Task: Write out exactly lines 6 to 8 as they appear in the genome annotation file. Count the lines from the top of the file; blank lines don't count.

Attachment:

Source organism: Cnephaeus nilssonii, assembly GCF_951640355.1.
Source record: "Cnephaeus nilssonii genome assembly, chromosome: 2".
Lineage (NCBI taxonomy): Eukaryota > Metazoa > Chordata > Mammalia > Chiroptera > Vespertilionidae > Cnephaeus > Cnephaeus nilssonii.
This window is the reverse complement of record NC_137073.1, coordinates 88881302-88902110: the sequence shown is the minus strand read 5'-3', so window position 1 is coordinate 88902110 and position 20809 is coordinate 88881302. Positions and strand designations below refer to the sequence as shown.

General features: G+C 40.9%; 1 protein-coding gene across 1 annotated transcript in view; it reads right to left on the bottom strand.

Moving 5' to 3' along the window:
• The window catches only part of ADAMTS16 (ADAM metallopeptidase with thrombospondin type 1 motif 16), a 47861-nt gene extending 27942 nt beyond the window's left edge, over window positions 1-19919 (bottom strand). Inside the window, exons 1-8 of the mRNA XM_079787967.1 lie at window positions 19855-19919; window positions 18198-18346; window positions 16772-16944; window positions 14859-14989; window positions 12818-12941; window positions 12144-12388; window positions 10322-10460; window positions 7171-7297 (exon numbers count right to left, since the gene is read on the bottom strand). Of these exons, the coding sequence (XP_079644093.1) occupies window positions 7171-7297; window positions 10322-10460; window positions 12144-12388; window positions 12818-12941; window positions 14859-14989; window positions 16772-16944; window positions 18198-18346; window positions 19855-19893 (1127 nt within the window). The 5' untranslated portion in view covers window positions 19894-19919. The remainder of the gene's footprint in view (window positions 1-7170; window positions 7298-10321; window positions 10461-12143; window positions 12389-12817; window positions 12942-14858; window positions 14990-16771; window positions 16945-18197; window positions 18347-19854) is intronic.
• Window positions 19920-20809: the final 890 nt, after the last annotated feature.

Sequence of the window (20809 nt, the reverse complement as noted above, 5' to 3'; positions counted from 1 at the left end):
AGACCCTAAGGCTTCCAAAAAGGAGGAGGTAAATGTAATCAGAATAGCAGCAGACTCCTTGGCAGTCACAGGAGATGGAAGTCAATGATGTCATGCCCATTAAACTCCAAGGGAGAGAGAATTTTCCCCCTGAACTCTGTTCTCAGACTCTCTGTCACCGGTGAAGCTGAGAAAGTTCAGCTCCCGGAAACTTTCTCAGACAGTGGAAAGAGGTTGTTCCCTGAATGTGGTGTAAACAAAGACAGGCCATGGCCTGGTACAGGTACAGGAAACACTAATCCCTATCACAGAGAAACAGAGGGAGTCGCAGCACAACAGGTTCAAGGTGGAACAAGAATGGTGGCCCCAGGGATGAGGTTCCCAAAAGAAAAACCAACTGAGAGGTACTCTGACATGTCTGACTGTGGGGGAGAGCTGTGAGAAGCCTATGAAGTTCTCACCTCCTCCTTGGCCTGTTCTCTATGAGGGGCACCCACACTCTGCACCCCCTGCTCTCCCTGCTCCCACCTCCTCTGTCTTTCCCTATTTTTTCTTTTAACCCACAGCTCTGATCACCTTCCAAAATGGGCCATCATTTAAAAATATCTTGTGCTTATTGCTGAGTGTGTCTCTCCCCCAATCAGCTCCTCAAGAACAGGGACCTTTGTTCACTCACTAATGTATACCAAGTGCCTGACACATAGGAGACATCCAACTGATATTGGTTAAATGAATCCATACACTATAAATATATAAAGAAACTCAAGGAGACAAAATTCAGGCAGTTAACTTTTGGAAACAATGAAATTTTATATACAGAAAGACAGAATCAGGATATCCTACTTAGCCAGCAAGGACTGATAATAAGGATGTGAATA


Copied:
Moving 5' to 3' along the window:
• The window catches only part of ADAMTS16 (ADAM metallopeptidase with thrombospondin type 1 motif 16), a 47861-nt gene extending 27942 nt beyond the window's left edge, over window positions 1-19919 (bottom strand). Inside the window, exons 1-8 of the mRNA XM_079787967.1 lie at window positions 19855-19919; window positions 18198-18346; window positions 16772-16944; window positions 14859-14989; window positions 12818-12941; window positions 12144-12388; window positions 10322-10460; window positions 7171-7297 (exon numbers count right to left, since the gene is read on the bottom strand). Of these exons, the coding sequence (XP_079644093.1) occupies window positions 7171-7297; window positions 10322-10460; window positions 12144-12388; window positions 12818-12941; window positions 14859-14989; window positions 16772-16944; window positions 18198-18346; window positions 19855-19893 (1127 nt within the window). The 5' untranslated portion in view covers window positions 19894-19919. The remainder of the gene's footprint in view (window positions 1-7170; window positions 7298-10321; window positions 10461-12143; window positions 12389-12817; window positions 12942-14858; window positions 14990-16771; window positions 16945-18197; window positions 18347-19854) is intronic.
• Window positions 19920-20809: the final 890 nt, after the last annotated feature.